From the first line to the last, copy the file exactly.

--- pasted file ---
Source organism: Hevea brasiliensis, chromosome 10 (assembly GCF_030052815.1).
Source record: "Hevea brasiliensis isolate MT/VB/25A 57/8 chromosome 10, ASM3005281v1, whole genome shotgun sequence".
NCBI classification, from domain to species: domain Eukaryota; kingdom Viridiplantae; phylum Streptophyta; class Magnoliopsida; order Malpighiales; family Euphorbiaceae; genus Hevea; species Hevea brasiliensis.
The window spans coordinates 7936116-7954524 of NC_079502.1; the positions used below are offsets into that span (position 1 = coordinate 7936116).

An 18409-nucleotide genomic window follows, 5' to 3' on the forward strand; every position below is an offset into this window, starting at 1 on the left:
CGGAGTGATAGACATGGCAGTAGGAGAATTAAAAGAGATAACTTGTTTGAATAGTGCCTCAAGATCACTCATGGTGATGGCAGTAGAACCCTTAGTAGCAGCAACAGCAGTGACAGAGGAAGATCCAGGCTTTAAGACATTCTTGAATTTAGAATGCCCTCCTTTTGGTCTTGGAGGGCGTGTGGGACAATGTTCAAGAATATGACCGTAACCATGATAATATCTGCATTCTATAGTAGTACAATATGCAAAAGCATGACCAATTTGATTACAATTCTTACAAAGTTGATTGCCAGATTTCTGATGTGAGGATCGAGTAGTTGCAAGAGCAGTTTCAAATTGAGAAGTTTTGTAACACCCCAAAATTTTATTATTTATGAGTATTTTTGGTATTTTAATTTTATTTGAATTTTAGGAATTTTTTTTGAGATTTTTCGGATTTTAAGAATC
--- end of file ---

Source organism: Hevea brasiliensis, chromosome 10 (assembly GCF_030052815.1).
Source record: "Hevea brasiliensis isolate MT/VB/25A 57/8 chromosome 10, ASM3005281v1, whole genome shotgun sequence".
NCBI classification, from domain to species: domain Eukaryota; kingdom Viridiplantae; phylum Streptophyta; class Magnoliopsida; order Malpighiales; family Euphorbiaceae; genus Hevea; species Hevea brasiliensis.
The window spans coordinates 7936116-7954524 of NC_079502.1; the positions used below are offsets into that span (position 1 = coordinate 7936116).

An 18409-nucleotide genomic window follows, 5' to 3' on the forward strand; every position below is an offset into this window, starting at 1 on the left:
CGGAGTGATAGACATGGCAGTAGGAGAATTAAAAGAGATAACTTGTTTGAATAGTGCCTCAAGATCACTCATGGTGATGGCAGTAGAACCCTTAGTAGCAGCAACAGCAGTGACAGAGGAAGATCCAGGCTTTAAGACATTCTTGAATTTAGAATGCCCTCCTTTTGGTCTTGGAGGGCGTGTGGGACAATGTTCAAGAATATGACCGTAACCATGATAATATCTGCATTCTATAGTAGTACAATATGCAAAAGCATGACCAATTTGATTACAATTCTTACAAAGTTGATTGCCAGATTTCTGATGTGAGGATCGAGTAGTTGCAAGAGCAGTTTCAAATTGAGAAGTTTTGTAACACCCCAAAATTTTATTATTTATGAGTATTTTTGGTATTTTAATTTTATTTGAATTTTAGGAATTTTTTTTGAGATTTTTCGGATTTTAAGAATC